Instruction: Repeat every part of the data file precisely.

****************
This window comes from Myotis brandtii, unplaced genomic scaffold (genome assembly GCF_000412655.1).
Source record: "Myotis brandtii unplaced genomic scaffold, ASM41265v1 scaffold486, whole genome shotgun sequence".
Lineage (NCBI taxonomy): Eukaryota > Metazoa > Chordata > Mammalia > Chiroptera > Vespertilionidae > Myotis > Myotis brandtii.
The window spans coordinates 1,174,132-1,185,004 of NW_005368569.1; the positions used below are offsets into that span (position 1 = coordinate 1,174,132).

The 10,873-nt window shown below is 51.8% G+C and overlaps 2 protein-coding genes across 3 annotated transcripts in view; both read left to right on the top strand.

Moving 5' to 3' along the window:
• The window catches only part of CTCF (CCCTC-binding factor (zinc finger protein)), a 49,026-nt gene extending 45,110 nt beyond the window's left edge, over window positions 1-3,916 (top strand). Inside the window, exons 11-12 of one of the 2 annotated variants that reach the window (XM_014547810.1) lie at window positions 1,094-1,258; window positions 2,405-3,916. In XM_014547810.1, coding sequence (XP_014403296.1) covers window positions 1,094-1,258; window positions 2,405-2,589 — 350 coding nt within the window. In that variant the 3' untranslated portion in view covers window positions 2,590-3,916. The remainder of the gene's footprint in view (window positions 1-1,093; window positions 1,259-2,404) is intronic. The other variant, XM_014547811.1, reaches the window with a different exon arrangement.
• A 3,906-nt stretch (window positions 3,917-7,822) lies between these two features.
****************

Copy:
This window comes from Myotis brandtii, unplaced genomic scaffold (genome assembly GCF_000412655.1).
Source record: "Myotis brandtii unplaced genomic scaffold, ASM41265v1 scaffold486, whole genome shotgun sequence".
Lineage (NCBI taxonomy): Eukaryota > Metazoa > Chordata > Mammalia > Chiroptera > Vespertilionidae > Myotis > Myotis brandtii.
The window spans coordinates 1,174,132-1,185,004 of NW_005368569.1; the positions used below are offsets into that span (position 1 = coordinate 1,174,132).

The 10,873-nt window shown below is 51.8% G+C and overlaps 2 protein-coding genes across 3 annotated transcripts in view; both read left to right on the top strand.

Moving 5' to 3' along the window:
• The window catches only part of CTCF (CCCTC-binding factor (zinc finger protein)), a 49,026-nt gene extending 45,110 nt beyond the window's left edge, over window positions 1-3,916 (top strand). Inside the window, exons 11-12 of one of the 2 annotated variants that reach the window (XM_014547810.1) lie at window positions 1,094-1,258; window positions 2,405-3,916. In XM_014547810.1, coding sequence (XP_014403296.1) covers window positions 1,094-1,258; window positions 2,405-2,589 — 350 coding nt within the window. In that variant the 3' untranslated portion in view covers window positions 2,590-3,916. The remainder of the gene's footprint in view (window positions 1-1,093; window positions 1,259-2,404) is intronic. The other variant, XM_014547811.1, reaches the window with a different exon arrangement.
• A 3,906-nt stretch (window positions 3,917-7,822) lies between these two features.